Therecent intellectual roots of KM are taken from explanation of economic drivingforces in “Knowledge era” and step taken by 20th century result toenhance capabilities (Kelly, 1996; Romer, 1989).Wiig(2000), claimed that the roots of KM can be further taken from Historical efforts and 20th century results to enhanceeffectiveness as explained below: -HistoricalEfforts      I.           Religionand Philosophy·        To infuse the characterand nature of knowledge and the sanctions of individuals “to think forthemselves’.     II.

           Psychology·        To comprehend theimportant role of knowledge in human cognitive.  III.           Economicsand social sciences·        To recognise theimportant of knowledge in society.

  IV.           BusinessTheory·        To understand the workactivities and its organisation. 20thCentury Results to Enhance Effectiveness      I.           Taylorism·        Also known asRationalisation of Work·        Includes Total QualityManagement (TQM) and Management of Sciences to refine effectiveness.    II.           Psychology,Cognitive Sciences, Artificial Intelligence (AI) and Learning Organisation·        To improve quickly thancompetition thus provide basic for the people to be more effective.

3.2 Driving Forces InfluencingKnowledge ManagementThedriven forces behind KM can be explained by the evolution of several factors.KM is essential for driven forces such as competition, market place demands,new operating and management practices. This may also include the availabilityof KM approaches and information technology (Wiig, 2000). The driven forcesthat influence KM is categorised into two:the external driving forces and the internaldriving forces. ExternalDriving ForcesIndeed,to remain competitive most organisations need to be nimble and operate in thefast pace of environment that keeps on changing.

Their growth and success oftensubjected to the ability for them able to use external forces wisely. Wiig(2000) stated external factors such asglobalisation, sophisticated customers and competitors should be consideredif organisations want to be nimble in the fast growth environments.   I.                  GlobalisationWiththe increase amount of business going global, the international commerce alsohas increasing recently. Business tends to compete with one another to increasetheir volume of sales by selling the products or services at low cost.

The productsthat once created within the local country are now may able to be assemblingacross multiple sources in worldwide at low cost (Wiig, 2000). Take intoexample, the Smartphone that we use daily, certain parts are made fromdifferent countries even though the brand itself is widely from known countriessuch as USA or Korea.Thelimited resources in developed countries can know be found in developingcountries. Although the capabilities of the production and services can be findin advanced countries but with managing the knowledge and know how to obtainthe development, they act as cut-throat competition to ensure the survival andthe effectiveness in term of operations, marketing and development of productsand services (Wiig, 2000). II.               SophisticatedCustomersIfcompanies want to thrive and grow, they need to listen on customer demands. Oneof the reasons for the failure of Toys R Us is that the company did not listento their customers.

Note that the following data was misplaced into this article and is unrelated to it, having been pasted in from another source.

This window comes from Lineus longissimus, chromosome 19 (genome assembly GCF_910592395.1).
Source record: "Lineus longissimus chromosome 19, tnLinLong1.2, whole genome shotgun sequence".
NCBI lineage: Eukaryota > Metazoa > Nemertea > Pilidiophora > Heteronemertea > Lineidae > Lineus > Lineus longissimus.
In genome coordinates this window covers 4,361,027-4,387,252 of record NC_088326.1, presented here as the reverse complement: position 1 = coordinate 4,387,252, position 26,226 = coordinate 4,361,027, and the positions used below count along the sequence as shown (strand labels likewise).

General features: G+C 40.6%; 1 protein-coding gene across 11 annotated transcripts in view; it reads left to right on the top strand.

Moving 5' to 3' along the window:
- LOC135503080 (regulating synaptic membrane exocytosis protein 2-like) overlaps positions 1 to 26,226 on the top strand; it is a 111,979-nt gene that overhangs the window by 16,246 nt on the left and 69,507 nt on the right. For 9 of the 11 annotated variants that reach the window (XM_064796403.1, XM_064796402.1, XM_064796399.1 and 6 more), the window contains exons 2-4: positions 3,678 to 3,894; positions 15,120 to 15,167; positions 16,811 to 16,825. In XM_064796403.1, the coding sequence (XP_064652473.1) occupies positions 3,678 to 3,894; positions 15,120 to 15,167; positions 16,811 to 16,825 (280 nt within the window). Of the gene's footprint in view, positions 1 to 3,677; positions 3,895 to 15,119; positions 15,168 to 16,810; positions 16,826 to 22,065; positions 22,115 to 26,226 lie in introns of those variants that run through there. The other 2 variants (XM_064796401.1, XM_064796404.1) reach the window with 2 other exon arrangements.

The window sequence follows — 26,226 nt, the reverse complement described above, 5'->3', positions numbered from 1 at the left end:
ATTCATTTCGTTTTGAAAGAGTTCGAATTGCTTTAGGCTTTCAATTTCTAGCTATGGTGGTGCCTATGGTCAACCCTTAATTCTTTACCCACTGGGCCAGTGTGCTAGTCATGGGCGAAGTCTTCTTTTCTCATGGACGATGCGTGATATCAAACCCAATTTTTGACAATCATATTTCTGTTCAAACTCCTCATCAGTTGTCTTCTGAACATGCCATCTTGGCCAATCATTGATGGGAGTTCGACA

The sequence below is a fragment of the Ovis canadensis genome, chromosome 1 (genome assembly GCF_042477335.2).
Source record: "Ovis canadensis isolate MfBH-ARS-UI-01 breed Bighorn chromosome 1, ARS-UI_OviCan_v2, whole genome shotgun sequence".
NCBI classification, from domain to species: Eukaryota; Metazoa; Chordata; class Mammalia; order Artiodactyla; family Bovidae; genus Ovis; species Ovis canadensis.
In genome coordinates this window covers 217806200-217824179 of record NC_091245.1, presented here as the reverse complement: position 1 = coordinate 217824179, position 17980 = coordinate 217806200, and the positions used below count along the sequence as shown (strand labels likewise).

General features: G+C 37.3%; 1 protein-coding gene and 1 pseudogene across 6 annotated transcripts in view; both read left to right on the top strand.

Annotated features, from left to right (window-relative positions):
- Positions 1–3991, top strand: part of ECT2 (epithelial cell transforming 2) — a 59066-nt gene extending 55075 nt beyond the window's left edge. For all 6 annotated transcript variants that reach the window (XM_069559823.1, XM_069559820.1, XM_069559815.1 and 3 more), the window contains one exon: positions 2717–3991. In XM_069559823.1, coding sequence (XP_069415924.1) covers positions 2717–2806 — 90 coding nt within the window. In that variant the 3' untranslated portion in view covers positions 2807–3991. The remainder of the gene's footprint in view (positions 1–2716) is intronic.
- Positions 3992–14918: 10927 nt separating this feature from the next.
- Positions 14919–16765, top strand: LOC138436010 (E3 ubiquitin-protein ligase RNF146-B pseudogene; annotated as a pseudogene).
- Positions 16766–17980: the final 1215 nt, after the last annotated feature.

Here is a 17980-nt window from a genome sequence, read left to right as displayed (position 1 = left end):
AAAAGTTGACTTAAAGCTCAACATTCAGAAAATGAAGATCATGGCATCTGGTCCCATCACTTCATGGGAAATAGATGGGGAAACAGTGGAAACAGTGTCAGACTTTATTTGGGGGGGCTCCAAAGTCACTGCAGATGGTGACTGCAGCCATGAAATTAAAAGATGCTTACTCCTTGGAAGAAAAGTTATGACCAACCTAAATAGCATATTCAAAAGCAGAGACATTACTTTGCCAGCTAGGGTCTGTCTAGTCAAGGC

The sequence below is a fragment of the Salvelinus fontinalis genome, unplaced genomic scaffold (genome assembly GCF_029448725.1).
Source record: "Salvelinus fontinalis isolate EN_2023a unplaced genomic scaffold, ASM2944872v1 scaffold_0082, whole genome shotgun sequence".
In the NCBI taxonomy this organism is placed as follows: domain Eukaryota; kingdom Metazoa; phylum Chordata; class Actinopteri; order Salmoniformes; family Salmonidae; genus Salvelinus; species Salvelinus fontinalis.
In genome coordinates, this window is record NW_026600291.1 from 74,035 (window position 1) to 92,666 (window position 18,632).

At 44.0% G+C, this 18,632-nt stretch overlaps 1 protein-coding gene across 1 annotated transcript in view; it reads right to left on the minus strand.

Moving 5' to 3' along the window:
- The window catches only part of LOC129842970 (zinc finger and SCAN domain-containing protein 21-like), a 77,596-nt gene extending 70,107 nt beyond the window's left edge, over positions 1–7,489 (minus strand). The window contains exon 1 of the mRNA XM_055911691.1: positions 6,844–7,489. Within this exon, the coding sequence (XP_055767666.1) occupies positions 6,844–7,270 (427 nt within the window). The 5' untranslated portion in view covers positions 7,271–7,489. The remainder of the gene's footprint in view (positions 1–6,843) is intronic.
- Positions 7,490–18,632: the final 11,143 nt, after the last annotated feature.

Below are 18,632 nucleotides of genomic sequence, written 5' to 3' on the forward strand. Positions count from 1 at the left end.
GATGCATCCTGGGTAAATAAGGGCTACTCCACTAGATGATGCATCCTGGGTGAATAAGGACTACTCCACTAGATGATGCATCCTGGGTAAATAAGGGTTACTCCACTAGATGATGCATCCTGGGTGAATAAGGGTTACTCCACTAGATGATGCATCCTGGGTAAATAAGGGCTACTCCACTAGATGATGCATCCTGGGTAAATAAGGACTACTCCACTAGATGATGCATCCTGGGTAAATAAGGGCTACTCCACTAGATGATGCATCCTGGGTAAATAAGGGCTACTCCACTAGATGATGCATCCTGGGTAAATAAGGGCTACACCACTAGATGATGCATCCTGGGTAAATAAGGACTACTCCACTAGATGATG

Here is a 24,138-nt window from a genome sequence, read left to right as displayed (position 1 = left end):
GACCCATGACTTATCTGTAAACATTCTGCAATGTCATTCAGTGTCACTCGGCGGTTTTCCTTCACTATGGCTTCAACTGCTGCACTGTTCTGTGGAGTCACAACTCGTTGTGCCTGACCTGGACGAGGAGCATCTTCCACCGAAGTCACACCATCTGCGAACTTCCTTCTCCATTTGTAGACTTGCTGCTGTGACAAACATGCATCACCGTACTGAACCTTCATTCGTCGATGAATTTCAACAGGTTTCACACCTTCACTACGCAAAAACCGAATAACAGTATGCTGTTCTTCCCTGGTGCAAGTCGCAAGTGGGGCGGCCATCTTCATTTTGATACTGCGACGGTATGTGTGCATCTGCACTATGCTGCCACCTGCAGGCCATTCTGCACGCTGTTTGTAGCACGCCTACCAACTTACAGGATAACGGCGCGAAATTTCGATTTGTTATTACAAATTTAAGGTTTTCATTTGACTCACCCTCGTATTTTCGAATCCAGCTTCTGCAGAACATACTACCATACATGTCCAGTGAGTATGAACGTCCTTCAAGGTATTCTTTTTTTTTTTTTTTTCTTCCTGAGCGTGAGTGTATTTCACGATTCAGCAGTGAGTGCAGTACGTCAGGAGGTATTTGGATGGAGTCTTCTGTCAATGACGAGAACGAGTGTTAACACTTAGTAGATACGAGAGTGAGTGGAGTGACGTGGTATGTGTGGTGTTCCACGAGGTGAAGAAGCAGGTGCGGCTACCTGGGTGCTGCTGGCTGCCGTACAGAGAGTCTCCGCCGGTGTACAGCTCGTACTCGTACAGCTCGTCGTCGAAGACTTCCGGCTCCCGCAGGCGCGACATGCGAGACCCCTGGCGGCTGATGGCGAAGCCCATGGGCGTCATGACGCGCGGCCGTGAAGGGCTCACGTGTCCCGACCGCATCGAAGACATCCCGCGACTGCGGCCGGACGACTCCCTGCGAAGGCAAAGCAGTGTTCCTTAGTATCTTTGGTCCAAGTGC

These days customers prefer for better features, newrequirements, high quality of products and reasonable prices and quick feedbackin terms of the products and services (Wiig, 2000). In case of Toys R Us, thecompany fail to take into account that customers preference to buy onlinerather than coming to brick and mortarstore (Hartung, 2017). By failing toinvest in e-commerce, this had lead the company to lost its customers and thuscause them to go bankrupt (Lutz, 2017).     III.

           SophisticatedCompetitorsIndeed,the reminder for continuous improvement for every organisation is competitors.Without competitors the organisation may not constantly try to innovatethemselves in producing better products, services and practices. Theorganisation may need to implement discontinuesbreak-throughs by using new technologies and knowledge practices to ensurethey able to keep the requirement in building more competitive expertise (Wiig,2000). Agood example would be Apple versus Samsung. In order to compete in becomingworld number one brand in Smartphone industry they simultaneously keep onimproving their technologies and use the knowledge to build better product andservices specifically for their customers.

Other internal factors namedsophisticated suppliers may need to be considered as well for the impellentcause towards KM.  InternalDriving ForcesOtherthan visible factors shown by the organisation, it is important also to lookthrough the internal driving forces. In organisation the creation of numerousprocesses and activities, have provided favourable circumstances for managingknowledge in a better way. While in some case it might be treated the oppositeway. The exemplary of significant changes may include: I.                  Barrierin Organisation effectivenessIngeneral, organisation effectiveness is restricted by the flows of work withinthe organisation, information access and others. The barrier itself has beenreduced by continuous improvement, the investment in technology such as IT, ICand logistics.